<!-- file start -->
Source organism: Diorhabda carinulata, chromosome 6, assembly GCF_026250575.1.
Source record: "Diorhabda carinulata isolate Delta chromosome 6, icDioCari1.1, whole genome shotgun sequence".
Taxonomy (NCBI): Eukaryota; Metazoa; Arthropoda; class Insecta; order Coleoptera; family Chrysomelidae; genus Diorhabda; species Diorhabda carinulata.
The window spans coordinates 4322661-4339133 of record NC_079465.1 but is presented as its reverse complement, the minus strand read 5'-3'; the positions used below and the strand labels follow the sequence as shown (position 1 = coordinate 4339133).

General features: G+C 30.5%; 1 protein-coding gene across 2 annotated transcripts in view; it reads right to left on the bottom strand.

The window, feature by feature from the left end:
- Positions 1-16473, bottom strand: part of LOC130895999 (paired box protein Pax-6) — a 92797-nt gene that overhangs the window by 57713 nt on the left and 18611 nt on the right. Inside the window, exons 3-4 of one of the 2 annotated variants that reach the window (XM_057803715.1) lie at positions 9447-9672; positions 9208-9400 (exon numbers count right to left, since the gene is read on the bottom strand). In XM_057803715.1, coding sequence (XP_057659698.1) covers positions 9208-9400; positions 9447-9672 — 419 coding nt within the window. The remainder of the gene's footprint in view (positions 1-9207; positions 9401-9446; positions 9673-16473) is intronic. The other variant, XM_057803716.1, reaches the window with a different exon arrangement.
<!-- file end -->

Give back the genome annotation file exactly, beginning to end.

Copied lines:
Source organism: Diorhabda carinulata, chromosome 6, assembly GCF_026250575.1.
Source record: "Diorhabda carinulata isolate Delta chromosome 6, icDioCari1.1, whole genome shotgun sequence".
Taxonomy (NCBI): Eukaryota; Metazoa; Arthropoda; class Insecta; order Coleoptera; family Chrysomelidae; genus Diorhabda; species Diorhabda carinulata.
The window spans coordinates 4322661-4339133 of record NC_079465.1 but is presented as its reverse complement, the minus strand read 5'-3'; the positions used below and the strand labels follow the sequence as shown (position 1 = coordinate 4339133).

General features: G+C 30.5%; 1 protein-coding gene across 2 annotated transcripts in view; it reads right to left on the bottom strand.

The window, feature by feature from the left end:
- Positions 1-16473, bottom strand: part of LOC130895999 (paired box protein Pax-6) — a 92797-nt gene that overhangs the window by 57713 nt on the left and 18611 nt on the right. Inside the window, exons 3-4 of one of the 2 annotated variants that reach the window (XM_057803715.1) lie at positions 9447-9672; positions 9208-9400 (exon numbers count right to left, since the gene is read on the bottom strand). In XM_057803715.1, coding sequence (XP_057659698.1) covers positions 9208-9400; positions 9447-9672 — 419 coding nt within the window. The remainder of the gene's footprint in view (positions 1-9207; positions 9401-9446; positions 9673-16473) is intronic. The other variant, XM_057803716.1, reaches the window with a different exon arrangement.